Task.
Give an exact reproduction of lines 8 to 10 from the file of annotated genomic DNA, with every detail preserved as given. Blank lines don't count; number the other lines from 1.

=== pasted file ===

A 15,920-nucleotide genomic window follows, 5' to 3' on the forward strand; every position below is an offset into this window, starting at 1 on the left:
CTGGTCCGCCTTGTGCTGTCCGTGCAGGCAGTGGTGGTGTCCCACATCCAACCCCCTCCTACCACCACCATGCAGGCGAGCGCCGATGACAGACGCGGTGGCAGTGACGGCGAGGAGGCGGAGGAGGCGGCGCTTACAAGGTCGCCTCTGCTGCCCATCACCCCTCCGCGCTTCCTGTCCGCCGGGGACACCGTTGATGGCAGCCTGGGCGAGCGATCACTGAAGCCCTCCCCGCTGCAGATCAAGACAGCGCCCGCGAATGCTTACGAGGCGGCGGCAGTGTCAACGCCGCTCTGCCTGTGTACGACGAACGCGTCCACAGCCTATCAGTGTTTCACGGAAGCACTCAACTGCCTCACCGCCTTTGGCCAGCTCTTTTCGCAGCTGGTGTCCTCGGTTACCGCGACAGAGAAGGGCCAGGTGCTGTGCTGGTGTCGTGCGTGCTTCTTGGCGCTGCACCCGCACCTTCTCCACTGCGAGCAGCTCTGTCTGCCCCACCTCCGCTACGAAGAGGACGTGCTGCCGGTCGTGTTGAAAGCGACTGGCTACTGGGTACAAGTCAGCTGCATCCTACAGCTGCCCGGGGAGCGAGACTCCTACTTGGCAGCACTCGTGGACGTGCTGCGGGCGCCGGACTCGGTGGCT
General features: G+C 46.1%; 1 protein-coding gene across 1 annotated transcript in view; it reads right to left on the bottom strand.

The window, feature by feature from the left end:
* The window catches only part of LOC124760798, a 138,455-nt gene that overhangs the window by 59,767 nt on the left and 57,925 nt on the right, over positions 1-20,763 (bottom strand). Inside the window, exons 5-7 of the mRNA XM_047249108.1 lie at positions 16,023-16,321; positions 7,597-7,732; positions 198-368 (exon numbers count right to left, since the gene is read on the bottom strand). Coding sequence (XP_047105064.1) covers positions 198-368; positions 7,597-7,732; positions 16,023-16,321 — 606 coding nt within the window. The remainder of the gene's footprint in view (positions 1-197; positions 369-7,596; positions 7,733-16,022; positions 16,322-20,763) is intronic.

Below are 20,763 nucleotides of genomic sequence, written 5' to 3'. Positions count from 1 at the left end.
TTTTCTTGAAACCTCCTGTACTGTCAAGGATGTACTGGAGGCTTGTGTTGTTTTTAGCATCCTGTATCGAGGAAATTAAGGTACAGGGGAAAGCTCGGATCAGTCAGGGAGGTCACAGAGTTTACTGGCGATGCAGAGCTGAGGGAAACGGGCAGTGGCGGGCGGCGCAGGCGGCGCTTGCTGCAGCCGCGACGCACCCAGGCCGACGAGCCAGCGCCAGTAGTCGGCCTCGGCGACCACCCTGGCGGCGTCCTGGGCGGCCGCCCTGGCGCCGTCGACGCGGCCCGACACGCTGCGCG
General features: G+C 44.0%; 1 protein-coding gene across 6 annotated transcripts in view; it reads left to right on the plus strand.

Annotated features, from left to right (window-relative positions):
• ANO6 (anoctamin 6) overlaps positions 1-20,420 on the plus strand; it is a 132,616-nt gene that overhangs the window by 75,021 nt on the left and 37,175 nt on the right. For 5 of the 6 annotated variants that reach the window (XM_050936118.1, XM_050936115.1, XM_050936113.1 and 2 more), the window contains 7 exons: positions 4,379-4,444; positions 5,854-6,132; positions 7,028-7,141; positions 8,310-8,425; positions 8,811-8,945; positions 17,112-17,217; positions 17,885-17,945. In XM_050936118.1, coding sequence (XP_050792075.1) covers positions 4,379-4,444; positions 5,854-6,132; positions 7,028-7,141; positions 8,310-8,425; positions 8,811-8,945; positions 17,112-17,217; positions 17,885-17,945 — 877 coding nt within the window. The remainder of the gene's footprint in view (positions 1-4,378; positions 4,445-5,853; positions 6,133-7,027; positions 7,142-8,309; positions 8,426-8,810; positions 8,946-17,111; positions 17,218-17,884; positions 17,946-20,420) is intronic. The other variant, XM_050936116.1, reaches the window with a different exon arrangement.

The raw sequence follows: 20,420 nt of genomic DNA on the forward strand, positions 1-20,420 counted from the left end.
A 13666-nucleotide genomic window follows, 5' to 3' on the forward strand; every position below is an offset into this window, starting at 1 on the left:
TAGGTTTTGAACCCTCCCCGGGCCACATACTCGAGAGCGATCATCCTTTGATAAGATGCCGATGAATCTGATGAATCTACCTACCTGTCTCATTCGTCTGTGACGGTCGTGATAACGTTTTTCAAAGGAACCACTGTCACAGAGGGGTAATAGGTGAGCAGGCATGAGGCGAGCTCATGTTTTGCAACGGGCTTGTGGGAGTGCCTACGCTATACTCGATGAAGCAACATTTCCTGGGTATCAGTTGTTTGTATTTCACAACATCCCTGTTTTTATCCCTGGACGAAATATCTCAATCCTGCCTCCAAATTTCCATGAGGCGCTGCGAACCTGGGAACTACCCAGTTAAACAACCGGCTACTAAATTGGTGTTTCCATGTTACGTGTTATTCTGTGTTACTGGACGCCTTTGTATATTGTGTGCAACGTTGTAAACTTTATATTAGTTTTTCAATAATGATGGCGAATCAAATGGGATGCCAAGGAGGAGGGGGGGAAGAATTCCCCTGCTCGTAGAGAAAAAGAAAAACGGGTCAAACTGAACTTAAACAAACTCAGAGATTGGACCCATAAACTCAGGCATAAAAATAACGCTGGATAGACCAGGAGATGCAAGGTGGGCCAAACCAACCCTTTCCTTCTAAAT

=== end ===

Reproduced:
General features: G+C 44.0%; 1 protein-coding gene across 6 annotated transcripts in view; it reads left to right on the plus strand.

Annotated features, from left to right (window-relative positions):
• ANO6 (anoctamin 6) overlaps positions 1-20,420 on the plus strand; it is a 132,616-nt gene that overhangs the window by 75,021 nt on the left and 37,175 nt on the right. For 5 of the 6 annotated variants that reach the window (XM_050936118.1, XM_050936115.1, XM_050936113.1 and 2 more), the window contains 7 exons: positions 4,379-4,444; positions 5,854-6,132; positions 7,028-7,141; positions 8,310-8,425; positions 8,811-8,945; positions 17,112-17,217; positions 17,885-17,945. In XM_050936118.1, coding sequence (XP_050792075.1) covers positions 4,379-4,444; positions 5,854-6,132; positions 7,028-7,141; positions 8,310-8,425; positions 8,811-8,945; positions 17,112-17,217; positions 17,885-17,945 — 877 coding nt within the window. The remainder of the gene's footprint in view (positions 1-4,378; positions 4,445-5,853; positions 6,133-7,027; positions 7,142-8,309; positions 8,426-8,810; positions 8,946-17,111; positions 17,218-17,884; positions 17,946-20,420) is intronic. The other variant, XM_050936116.1, reaches the window with a different exon arrangement.